Saturday Morning at Loscon

“How to Write for the Internet,” with David Gerrold, Phil Osborn, Buzz Dixon and me, may have be the first 10 a.m. panel in the history of Loscon to play to a standing room only crowd.

Of course, there was a reason for that. Thanks to a miscommunication about a room change, the participants in a karate demo got there ahead of us and stacked all the chairs out of the way so they’d have space to maneuver. Once they were shown to the right room the first thing we panelists got to do was put the chairs back where they belonged…

Fiat Video

The Harlan Ellison Channel on YouTube briefly vanished from the internet the other day, only to blink back into existence after Harlan appealed for help. Let him tell you about it. But please don’t ask me to explain why his anecdote ends with an editorial about Angelina Jolie’s lips.

[Thanks to Michael J. Walsh for the link.]

Happy Birthday, Twelvefeet

Mark TwainBorn November 30, 1835: Samuel Langhorne Clemens. (Robert Heinlein’s neighbor at the Missouri Hall of Fame.)

They’re celebrating the famed writer’s birthday at the Old Farmer’s Almanac with 10 fascinating bits of biographical trivia. Here’s my favorite.


Sam Clemens tried out several pseudonyms, including Rambler, W. Epaminondas Adrastus Blab, and Josh, before settling on Mark Twain (the phrase used by Mississippi River steamboat crews when measuring water depth).

[Thanks to John King Tarpinian for the link.]

Pomerantz Back In News

The Washington Post needed a comment about the IRS’ new rules governing 501(c)(4) exempt organizations for its November 28 article “New IRS rules add both clarity and confusion about the role of advocacy groups in politics” and DC-area fan John Pomeranz filled the bill —

“It’s the IRS scandal that pushed them to do it, but it’s terrific that they’re having a full regulatory process,” said lawyer John Pomeranz, who serves on a committee of tax law experts advising the Bright Lines Project, which developed model rules to govern the political activity of social welfare groups. “It has to get fixed, and they recognize it.”

[Thanks to Michael J. Walsh for the story.]

Disney’s “Mars and Beyond” (1957)

By Andrew Porter: Excellent 53-minute long speculation, cobbled together from weekly segments of Disneyland. You just have to get past the wacky-yuck-yuck Disney background to the serious extrapolation, which happens about 16 minutes in. Then it gets very SFnal starting at 24 minutes, with lots of art based on Chesley Bonestell’s designs. Narration by the guy who did numerous other SF films of the 1950s; great gravelly “this is serious stuff” voice.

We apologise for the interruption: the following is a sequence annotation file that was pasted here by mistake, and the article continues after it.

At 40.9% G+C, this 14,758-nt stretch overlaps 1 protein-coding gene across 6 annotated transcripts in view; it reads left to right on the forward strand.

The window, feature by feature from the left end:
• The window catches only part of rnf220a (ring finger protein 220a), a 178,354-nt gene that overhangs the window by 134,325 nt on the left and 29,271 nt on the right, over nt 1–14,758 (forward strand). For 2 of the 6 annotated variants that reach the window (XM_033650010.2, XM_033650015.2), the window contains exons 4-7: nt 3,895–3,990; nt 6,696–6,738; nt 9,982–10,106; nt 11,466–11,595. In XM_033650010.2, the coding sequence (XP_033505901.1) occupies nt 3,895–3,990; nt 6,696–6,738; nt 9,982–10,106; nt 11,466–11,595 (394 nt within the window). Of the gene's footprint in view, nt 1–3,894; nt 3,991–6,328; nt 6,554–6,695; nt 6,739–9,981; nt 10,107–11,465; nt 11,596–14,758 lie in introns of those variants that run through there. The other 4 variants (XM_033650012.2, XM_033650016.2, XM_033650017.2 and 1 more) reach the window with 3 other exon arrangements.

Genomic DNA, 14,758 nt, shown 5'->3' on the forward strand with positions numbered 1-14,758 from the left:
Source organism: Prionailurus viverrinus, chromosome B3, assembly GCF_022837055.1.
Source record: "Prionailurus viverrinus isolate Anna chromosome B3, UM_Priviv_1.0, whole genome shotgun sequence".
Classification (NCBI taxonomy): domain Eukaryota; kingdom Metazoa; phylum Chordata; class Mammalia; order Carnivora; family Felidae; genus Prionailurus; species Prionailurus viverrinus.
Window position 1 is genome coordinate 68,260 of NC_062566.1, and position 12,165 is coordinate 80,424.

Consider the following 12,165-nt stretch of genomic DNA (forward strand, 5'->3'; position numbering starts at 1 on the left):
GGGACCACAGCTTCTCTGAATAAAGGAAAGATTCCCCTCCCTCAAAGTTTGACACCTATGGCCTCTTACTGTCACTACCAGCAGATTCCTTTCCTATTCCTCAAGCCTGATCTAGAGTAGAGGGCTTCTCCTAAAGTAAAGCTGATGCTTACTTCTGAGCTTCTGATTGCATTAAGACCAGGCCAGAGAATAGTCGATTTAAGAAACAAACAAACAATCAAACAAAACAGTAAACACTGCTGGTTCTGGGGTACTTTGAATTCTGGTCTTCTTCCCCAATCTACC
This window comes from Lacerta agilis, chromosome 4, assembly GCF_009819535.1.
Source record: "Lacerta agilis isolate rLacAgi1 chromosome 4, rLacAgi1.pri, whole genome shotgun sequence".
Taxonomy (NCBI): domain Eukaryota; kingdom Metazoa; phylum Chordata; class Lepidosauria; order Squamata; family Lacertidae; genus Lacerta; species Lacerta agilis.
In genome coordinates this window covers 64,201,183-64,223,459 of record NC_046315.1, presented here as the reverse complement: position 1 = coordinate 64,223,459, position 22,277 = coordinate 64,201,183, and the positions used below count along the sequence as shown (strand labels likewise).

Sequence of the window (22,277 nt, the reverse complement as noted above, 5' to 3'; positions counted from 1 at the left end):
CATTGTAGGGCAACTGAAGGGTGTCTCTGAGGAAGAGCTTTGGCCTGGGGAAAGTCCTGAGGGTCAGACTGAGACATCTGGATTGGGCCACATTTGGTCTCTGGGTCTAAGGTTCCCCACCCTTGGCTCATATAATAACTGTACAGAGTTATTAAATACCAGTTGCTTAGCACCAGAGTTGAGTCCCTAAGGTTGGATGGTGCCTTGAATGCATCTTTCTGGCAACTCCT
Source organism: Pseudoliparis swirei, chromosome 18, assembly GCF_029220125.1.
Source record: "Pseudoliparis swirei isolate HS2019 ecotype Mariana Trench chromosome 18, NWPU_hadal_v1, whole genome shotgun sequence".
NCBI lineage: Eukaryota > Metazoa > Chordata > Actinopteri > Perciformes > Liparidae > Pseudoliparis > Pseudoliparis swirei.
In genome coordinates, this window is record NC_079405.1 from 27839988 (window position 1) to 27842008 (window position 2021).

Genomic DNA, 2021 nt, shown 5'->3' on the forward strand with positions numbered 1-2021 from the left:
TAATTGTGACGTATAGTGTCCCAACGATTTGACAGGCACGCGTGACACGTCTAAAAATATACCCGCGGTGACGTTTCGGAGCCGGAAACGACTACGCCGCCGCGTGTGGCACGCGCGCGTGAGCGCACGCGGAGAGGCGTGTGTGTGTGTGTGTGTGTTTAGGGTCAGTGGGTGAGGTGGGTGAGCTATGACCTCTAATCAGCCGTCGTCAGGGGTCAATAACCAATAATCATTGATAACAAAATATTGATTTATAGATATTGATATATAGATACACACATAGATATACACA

Tolkien Biopic Coming

It may be C. S. Lewis’s birthday today, but it’s fellow Inkling J.R.R. Tolkien who’s getting all the headlines in Hollywood. There are plans afoot to film his life story.

The Los Angeles Times reports —

“Tolkien,” as the project is tentatively called, will examine the author’s life, particularly his formative years at Pembroke College and as a soldier in World War I, and how it influenced him and his work, according to a person familiar with the project who was not authorized to talk about it publicly.

David Gleeson, a Tolkien superfan and scholar of sorts about the Middle-earth creator, is currently working on the script. The movie will be produced by Peter Chernin ‘s Chernin Entertainment (“The Heat,” “Rise of the Planet of the Apes”) and set up at Fox Searchlight.

The Times says it’s unknown how much cooperation the project is receiving from the Tolkien estate, which threw obstacles in the way of another stalled-in-development film titled Mirkwood, “a fantastical look at [Tolkien’s] work as a codebreaker during WWII.”

Burns: Dystopia Without Portfolio

By James H. Burns: Can an environmental disaster occur, with no one aware of it?

I grew up in the era of “ecological SF,” but I didn’t read much of it, I must confess. Were there ever any stories where local governments, and the media, and others, just turned their backs to peril?


Two years ago, summer, a few days after our first recent major hurricane in the Northeast, IRENE…

I went body surfing towards the end of the day at one of the beautiful Lido Boulevard beaches in Long Island, New York; only miles away from the more famous Jones Beach.

Just after 6 p.m., when swimming officially ends for the day, and the lifeguards leave their posts, the beach was relatively empty.

I stood at the land’s edge, enjoying what’s always one of our joyous views, the magnificence of the ocean–